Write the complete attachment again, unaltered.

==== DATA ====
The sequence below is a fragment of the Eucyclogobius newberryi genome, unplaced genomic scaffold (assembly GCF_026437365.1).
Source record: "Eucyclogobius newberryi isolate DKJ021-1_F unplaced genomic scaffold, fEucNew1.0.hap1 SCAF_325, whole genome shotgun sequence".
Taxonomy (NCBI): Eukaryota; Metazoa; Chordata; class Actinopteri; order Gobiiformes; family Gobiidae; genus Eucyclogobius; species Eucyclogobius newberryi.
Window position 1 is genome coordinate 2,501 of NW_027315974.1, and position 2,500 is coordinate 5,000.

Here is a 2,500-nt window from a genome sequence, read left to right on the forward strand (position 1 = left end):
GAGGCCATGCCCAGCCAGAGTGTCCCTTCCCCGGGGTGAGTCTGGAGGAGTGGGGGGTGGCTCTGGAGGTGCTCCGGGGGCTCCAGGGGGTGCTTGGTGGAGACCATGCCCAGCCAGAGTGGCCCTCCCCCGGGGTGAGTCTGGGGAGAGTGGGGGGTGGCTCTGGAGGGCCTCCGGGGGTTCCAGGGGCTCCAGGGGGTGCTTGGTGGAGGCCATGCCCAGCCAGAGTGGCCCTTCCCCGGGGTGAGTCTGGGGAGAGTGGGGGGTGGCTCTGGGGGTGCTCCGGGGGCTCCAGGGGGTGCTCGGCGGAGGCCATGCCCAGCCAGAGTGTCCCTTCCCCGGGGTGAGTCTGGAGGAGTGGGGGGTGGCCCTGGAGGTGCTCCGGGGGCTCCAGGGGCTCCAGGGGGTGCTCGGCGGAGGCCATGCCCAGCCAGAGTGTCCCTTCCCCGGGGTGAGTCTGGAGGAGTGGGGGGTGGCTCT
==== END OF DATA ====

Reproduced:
The sequence below is a fragment of the Eucyclogobius newberryi genome, unplaced genomic scaffold (assembly GCF_026437365.1).
Source record: "Eucyclogobius newberryi isolate DKJ021-1_F unplaced genomic scaffold, fEucNew1.0.hap1 SCAF_325, whole genome shotgun sequence".
Taxonomy (NCBI): Eukaryota; Metazoa; Chordata; class Actinopteri; order Gobiiformes; family Gobiidae; genus Eucyclogobius; species Eucyclogobius newberryi.
Window position 1 is genome coordinate 2,501 of NW_027315974.1, and position 2,500 is coordinate 5,000.

Here is a 2,500-nt window from a genome sequence, read left to right on the forward strand (position 1 = left end):
GAGGCCATGCCCAGCCAGAGTGTCCCTTCCCCGGGGTGAGTCTGGAGGAGTGGGGGGTGGCTCTGGAGGTGCTCCGGGGGCTCCAGGGGGTGCTTGGTGGAGACCATGCCCAGCCAGAGTGGCCCTCCCCCGGGGTGAGTCTGGGGAGAGTGGGGGGTGGCTCTGGAGGGCCTCCGGGGGTTCCAGGGGCTCCAGGGGGTGCTTGGTGGAGGCCATGCCCAGCCAGAGTGGCCCTTCCCCGGGGTGAGTCTGGGGAGAGTGGGGGGTGGCTCTGGGGGTGCTCCGGGGGCTCCAGGGGGTGCTCGGCGGAGGCCATGCCCAGCCAGAGTGTCCCTTCCCCGGGGTGAGTCTGGAGGAGTGGGGGGTGGCCCTGGAGGTGCTCCGGGGGCTCCAGGGGCTCCAGGGGGTGCTCGGCGGAGGCCATGCCCAGCCAGAGTGTCCCTTCCCCGGGGTGAGTCTGGAGGAGTGGGGGGTGGCTCT